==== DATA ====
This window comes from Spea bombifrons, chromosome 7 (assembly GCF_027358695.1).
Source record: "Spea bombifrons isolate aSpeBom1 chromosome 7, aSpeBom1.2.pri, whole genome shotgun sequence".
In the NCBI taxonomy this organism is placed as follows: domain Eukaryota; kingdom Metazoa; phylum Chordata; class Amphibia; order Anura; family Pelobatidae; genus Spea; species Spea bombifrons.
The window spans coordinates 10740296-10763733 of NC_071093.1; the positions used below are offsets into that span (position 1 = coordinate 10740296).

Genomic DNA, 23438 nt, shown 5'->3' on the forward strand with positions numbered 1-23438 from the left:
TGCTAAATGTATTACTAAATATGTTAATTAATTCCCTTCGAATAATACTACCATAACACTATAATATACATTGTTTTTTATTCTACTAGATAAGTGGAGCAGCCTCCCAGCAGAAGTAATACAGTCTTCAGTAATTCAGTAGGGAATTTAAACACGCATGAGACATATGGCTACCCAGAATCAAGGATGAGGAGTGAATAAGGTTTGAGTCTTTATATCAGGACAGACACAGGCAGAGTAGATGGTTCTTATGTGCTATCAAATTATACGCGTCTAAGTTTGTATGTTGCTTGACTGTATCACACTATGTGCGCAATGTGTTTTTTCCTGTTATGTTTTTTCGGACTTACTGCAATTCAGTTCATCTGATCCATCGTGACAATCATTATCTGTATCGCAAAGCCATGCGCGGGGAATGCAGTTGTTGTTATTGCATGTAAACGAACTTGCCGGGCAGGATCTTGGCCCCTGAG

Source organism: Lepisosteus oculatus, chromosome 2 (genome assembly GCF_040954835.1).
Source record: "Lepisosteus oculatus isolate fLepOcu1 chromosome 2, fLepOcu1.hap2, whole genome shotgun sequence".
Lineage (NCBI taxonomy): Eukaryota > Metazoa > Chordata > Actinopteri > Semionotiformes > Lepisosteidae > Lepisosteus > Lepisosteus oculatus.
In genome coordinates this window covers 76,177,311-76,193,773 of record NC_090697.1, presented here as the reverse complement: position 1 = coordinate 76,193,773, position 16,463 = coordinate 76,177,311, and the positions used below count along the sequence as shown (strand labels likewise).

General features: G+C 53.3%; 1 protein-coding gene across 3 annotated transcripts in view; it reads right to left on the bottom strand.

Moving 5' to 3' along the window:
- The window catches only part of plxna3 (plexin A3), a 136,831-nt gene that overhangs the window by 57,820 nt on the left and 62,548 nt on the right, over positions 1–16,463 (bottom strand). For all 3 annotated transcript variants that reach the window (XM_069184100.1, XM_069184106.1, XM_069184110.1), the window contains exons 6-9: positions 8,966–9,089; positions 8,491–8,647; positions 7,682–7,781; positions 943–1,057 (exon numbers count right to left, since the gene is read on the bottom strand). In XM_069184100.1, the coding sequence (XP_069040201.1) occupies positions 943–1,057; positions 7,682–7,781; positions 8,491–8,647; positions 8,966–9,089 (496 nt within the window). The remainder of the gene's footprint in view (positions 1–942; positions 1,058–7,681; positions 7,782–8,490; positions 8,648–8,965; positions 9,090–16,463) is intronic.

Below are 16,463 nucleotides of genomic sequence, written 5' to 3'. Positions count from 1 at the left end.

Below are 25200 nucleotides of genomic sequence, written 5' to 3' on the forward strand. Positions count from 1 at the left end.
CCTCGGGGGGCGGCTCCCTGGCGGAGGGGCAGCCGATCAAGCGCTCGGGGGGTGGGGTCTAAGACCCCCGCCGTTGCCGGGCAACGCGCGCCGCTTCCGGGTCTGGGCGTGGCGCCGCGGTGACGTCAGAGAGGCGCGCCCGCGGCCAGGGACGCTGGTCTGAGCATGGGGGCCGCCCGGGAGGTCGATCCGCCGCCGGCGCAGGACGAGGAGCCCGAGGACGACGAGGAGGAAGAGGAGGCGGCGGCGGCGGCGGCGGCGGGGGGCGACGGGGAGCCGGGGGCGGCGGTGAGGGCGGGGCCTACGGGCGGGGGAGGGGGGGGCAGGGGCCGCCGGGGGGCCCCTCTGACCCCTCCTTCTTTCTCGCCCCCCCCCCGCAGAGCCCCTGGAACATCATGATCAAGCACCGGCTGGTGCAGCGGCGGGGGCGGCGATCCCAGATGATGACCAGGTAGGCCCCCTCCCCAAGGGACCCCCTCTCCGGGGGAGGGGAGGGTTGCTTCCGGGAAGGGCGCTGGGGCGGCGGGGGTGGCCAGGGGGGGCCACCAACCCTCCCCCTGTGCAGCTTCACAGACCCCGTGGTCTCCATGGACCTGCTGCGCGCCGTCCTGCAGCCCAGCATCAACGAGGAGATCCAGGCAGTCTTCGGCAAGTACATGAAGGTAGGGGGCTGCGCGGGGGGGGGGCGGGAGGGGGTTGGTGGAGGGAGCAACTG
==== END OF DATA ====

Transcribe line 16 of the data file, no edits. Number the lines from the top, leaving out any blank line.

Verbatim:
CCTCGGGGGGCGGCTCCCTGGCGGAGGGGCAGCCGATCAAGCGCTCGGGGGGTGGGGTCTAAGACCCCCGCCGTTGCCGGGCAACGCGCGCCGCTTCCGGGTCTGGGCGTGGCGCCGCGGTGACGTCAGAGAGGCGCGCCCGCGGCCAGGGACGCTGGTCTGAGCATGGGGGCCGCCCGGGAGGTCGATCCGCCGCCGGCGCAGGACGAGGAGCCCGAGGACGACGAGGAGGAAGAGGAGGCGGCGGCGGCGGCGGCGGCGGGGGGCGACGGGGAGCCGGGGGCGGCGGTGAGGGCGGGGCCTACGGGCGGGGGAGGGGGGGGCAGGGGCCGCCGGGGGGCCCCTCTGACCCCTCCTTCTTTCTCGCCCCCCCCCCGCAGAGCCCCTGGAACATCATGATCAAGCACCGGCTGGTGCAGCGGCGGGGGCGGCGATCCCAGATGATGACCAGGTAGGCCCCCTCCCCAAGGGACCCCCTCTCCGGGGGAGGGGAGGGTTGCTTCCGGGAAGGGCGCTGGGGCGGCGGGGGTGGCCAGGGGGGGCCACCAACCCTCCCCCTGTGCAGCTTCACAGACCCCGTGGTCTCCATGGACCTGCTGCGCGCCGTCCTGCAGCCCAGCATCAACGAGGAGATCCAGGCAGTCTTCGGCAAGTACATGAAGGTAGGGGGCTGCGCGGGGGGGGGGCGGGAGGGGGTTGGTGGAGGGAGCAACTG